Tulsa Gets Rating Class 1 in CRS
Now, back on the topic of Tulsa City in Oklahoma where the local community was able to secure the Class 1 Rating with their CRS. This means that flood insurance with the National Flood Insurance Program (NFIP) and FEMA will have a 45% discount for both old and new policyholders. This is also inclusive of the standard flood insurance coverages for residential, commercial, and even rental properties. Tulsa is one of two cities in the whole country that achieve this rating score; the other being Roseville, California.
It's notable to mention that at the time of writing, Oklahoma averages about $950 when it comes to flood insurance premium rates. With this move up to a higher class rating with the CRS, flood insurance premium rates will get a discount of at least $430 based on the average.
It's important to mention however that once we move into the new Risk Rating 2.0 program, we're going to see a slight increase with most areas in the state of Oklahoma. Regardless, this new CRS score will still be applicable to that. Considering that Tulsa is covered by multiple counties such as Osage County, Rogers County, Wagoner County, and Tulsa County, the 45% discount on flood premiums will impact a lot of people in a great way.
At the time of writing, about 70% of the city will be getting a slight increase of up to $10 per month (up to $120 per year) in premium rates and about 8.8% of policyholders will get more than $10 per month increase (more than $120 per year).
This type of effort of the people not only reduces the resident's overall flood damage and risk for flooding but also ensures that everyone will be able to get protection through flood insurance with FEMA and the NFIP.
What We Learned From This
Each year, flood insurance costs seem to only get higher and higher and in some areas, this can cause a lot of people to be discouraged in buying flood insurance at the expense of their safety and security against flood damage.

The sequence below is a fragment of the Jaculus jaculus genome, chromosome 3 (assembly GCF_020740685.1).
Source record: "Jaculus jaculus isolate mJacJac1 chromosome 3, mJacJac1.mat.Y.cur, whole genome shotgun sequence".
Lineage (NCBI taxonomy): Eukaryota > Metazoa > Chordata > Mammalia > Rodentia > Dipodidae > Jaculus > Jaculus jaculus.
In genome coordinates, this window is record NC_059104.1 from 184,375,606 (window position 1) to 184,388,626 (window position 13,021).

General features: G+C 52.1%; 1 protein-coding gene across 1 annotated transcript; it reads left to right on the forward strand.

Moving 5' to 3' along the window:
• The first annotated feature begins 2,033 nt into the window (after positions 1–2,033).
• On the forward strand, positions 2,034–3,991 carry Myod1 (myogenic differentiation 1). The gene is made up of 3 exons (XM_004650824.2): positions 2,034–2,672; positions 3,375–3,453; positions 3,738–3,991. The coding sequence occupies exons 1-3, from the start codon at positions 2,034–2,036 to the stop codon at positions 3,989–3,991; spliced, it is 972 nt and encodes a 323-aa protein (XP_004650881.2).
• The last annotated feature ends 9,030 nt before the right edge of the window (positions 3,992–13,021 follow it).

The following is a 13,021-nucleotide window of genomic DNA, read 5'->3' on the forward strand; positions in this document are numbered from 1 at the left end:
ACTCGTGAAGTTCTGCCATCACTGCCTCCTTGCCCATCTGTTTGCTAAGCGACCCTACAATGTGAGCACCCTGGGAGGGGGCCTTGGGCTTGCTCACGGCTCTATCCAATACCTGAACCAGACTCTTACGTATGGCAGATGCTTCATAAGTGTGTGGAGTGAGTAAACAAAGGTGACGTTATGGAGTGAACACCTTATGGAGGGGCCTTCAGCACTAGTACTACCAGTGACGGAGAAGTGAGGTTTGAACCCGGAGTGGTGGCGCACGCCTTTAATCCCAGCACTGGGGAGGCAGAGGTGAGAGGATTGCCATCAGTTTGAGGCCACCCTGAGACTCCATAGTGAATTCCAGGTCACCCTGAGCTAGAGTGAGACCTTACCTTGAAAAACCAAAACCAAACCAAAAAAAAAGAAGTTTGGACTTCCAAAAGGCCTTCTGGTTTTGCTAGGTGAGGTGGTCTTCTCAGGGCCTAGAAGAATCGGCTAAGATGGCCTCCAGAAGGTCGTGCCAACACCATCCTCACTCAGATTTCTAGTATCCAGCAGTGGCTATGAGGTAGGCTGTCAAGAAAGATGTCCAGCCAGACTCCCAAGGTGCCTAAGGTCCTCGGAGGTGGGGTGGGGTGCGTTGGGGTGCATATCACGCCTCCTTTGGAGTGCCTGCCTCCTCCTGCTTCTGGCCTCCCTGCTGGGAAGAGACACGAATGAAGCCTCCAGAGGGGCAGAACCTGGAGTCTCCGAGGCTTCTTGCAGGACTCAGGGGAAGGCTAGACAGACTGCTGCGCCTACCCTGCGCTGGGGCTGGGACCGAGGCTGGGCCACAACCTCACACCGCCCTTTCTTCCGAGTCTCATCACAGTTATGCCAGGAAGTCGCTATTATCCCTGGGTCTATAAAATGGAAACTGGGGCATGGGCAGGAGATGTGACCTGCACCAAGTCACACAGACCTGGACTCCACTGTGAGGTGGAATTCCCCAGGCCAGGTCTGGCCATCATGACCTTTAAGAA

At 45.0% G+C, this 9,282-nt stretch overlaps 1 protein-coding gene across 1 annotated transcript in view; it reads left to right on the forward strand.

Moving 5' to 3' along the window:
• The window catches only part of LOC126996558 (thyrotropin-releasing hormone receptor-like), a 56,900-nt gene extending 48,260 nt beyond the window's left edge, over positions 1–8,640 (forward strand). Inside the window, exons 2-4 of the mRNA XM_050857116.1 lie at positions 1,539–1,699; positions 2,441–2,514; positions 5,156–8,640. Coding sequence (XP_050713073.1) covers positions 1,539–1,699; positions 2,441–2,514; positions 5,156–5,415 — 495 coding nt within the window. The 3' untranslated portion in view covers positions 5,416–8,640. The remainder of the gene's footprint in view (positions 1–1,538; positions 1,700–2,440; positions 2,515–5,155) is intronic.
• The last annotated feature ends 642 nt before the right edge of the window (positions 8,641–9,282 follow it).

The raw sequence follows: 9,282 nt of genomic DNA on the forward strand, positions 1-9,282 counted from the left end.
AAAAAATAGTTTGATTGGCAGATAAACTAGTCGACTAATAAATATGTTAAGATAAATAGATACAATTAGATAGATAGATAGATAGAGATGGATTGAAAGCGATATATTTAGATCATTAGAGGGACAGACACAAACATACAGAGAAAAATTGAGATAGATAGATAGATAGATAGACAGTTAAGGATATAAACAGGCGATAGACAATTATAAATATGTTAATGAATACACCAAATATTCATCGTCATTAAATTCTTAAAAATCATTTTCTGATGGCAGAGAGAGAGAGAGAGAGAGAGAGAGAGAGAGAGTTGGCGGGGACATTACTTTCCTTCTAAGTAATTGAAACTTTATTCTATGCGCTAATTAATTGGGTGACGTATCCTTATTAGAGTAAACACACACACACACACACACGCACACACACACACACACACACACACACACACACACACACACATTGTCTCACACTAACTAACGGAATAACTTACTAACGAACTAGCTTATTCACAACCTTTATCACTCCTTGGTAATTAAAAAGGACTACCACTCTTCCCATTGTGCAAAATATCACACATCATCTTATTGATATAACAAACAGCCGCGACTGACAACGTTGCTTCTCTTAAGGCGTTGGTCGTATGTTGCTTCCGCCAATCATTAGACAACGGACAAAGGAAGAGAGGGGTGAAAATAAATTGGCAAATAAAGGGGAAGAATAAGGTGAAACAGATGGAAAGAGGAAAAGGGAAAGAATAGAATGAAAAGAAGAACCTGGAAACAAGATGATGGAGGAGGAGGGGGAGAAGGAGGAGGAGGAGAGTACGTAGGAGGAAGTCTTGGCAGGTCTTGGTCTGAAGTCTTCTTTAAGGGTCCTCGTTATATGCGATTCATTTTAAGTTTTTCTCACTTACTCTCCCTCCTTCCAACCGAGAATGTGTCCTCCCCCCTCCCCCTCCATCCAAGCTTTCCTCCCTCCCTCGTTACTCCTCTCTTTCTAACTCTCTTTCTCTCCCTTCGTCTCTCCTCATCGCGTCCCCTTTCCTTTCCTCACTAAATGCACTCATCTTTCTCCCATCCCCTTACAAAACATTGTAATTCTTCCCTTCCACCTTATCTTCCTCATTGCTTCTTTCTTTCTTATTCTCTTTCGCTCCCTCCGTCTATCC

With programs like the Community Rating System lowering flood insurance when people take flood mitigation measures really help a lot of people and their local governments find encouragement in exerting effort into lessening the damages that flood brings to properties. Property owners don't just ensure their properties with flood insurance but start to mitigating their properties.
This type of reinforcement helps the case of all homeowners and business owners across the country especially when we're still living in a time where a lot of people underestimate how deadly floods can be.
It's safe to say that we should follow the steps done by Tulsa City in ensuring that they make the most out of flood insurance.
If you have any questions on flood insurance discounts, FEMA flood policies, flood insurance options in Oklahoma, or anything related to floods, click below to reach out to us or access our flood learning center.
Remember, we have an educational background in flood mitigation which lets us help you understand your flood risks, flood insurance, and mitigating your property long-term.